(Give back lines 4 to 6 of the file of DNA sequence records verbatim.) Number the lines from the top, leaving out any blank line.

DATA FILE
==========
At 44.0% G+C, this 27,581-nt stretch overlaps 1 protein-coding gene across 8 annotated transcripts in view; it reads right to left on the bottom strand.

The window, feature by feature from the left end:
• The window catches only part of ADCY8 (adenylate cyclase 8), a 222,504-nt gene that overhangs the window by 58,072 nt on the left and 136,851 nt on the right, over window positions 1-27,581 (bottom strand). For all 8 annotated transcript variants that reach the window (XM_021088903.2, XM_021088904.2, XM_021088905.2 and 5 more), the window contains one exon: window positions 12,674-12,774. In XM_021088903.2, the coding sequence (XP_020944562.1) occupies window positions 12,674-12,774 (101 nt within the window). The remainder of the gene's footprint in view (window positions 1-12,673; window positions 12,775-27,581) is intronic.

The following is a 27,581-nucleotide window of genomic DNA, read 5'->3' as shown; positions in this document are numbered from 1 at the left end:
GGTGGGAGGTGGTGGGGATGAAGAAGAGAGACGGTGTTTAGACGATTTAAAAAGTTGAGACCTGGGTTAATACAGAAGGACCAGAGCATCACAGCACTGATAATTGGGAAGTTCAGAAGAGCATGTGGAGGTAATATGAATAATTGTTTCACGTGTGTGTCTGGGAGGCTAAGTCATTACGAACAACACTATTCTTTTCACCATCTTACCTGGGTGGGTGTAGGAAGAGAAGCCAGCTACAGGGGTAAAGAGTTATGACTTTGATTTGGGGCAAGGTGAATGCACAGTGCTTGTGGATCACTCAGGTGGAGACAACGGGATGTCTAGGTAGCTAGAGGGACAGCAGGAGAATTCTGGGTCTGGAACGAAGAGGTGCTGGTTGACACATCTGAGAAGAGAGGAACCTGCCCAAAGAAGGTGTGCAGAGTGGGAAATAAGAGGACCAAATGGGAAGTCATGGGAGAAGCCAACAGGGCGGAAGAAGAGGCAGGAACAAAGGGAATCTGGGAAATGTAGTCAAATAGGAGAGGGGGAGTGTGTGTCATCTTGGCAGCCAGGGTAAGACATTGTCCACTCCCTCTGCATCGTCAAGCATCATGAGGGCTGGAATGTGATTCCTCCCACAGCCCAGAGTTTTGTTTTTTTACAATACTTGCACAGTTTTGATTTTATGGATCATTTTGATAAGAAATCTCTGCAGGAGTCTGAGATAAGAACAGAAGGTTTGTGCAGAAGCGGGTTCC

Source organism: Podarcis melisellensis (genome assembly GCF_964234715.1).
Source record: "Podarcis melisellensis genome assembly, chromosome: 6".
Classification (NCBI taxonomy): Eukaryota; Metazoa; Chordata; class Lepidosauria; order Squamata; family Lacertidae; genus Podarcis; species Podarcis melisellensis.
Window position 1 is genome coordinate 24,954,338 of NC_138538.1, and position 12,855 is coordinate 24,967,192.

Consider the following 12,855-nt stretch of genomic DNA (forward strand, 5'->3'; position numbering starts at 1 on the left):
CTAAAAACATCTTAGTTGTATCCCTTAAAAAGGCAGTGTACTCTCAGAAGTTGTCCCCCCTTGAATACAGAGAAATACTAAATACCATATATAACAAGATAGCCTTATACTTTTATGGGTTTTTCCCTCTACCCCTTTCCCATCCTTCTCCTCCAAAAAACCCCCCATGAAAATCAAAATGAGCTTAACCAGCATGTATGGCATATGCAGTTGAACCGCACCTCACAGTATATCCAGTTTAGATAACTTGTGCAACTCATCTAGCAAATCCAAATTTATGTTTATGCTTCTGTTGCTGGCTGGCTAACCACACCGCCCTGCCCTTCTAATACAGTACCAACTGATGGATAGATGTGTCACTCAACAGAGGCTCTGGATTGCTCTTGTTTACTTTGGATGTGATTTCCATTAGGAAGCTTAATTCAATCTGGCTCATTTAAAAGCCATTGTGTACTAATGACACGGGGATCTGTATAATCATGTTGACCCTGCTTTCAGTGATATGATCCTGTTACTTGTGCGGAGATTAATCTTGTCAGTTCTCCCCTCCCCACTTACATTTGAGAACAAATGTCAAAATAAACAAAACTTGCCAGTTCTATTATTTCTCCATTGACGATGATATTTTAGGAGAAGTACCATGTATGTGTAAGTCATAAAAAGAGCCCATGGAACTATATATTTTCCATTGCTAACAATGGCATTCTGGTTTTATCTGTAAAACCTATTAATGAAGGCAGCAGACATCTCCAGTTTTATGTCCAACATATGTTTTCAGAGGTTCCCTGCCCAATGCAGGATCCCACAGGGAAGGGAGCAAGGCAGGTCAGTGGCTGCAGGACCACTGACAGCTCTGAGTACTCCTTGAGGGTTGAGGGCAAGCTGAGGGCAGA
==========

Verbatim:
The following is a 27,581-nucleotide window of genomic DNA, read 5'->3' as shown; positions in this document are numbered from 1 at the left end:
GGTGGGAGGTGGTGGGGATGAAGAAGAGAGACGGTGTTTAGACGATTTAAAAAGTTGAGACCTGGGTTAATACAGAAGGACCAGAGCATCACAGCACTGATAATTGGGAAGTTCAGAAGAGCATGTGGAGGTAATATGAATAATTGTTTCACGTGTGTGTCTGGGAGGCTAAGTCATTACGAACAACACTATTCTTTTCACCATCTTACCTGGGTGGGTGTAGGAAGAGAAGCCAGCTACAGGGGTAAAGAGTTATGACTTTGATTTGGGGCAAGGTGAATGCACAGTGCTTGTGGATCACTCAGGTGGAGACAACGGGATGTCTAGGTAGCTAGAGGGACAGCAGGAGAATTCTGGGTCTGGAACGAAGAGGTGCTGGTTGACACATCTGAGAAGAGAGGAACCTGCCCAAAGAAGGTGTGCAGAGTGGGAAATAAGAGGACCAAATGGGAAGTCATGGGAGAAGCCAACAGGGCGGAAGAAGAGGCAGGAACAAAGGGAATCTGGGAAATGTAGTCAAATAGGAGAGGGGGAGTGTGTGTCATCTTGGCAGCCAGGGTAAGACATTGTCCACTCCCTCTGCATCGTCAAGCATCATGAGGGCTGGAATGTGATTCCTCCCACAGCCCAGAGTTTTGTTTTTTTACAATACTTGCACAGTTTTGATTTTATGGATCATTTTGATAAGAAATCTCTGCAGGAGTCTGAGATAAGAACAGAAGGTTTGTGCAGAAGCGGGTTCC

Source organism: Podarcis melisellensis (genome assembly GCF_964234715.1).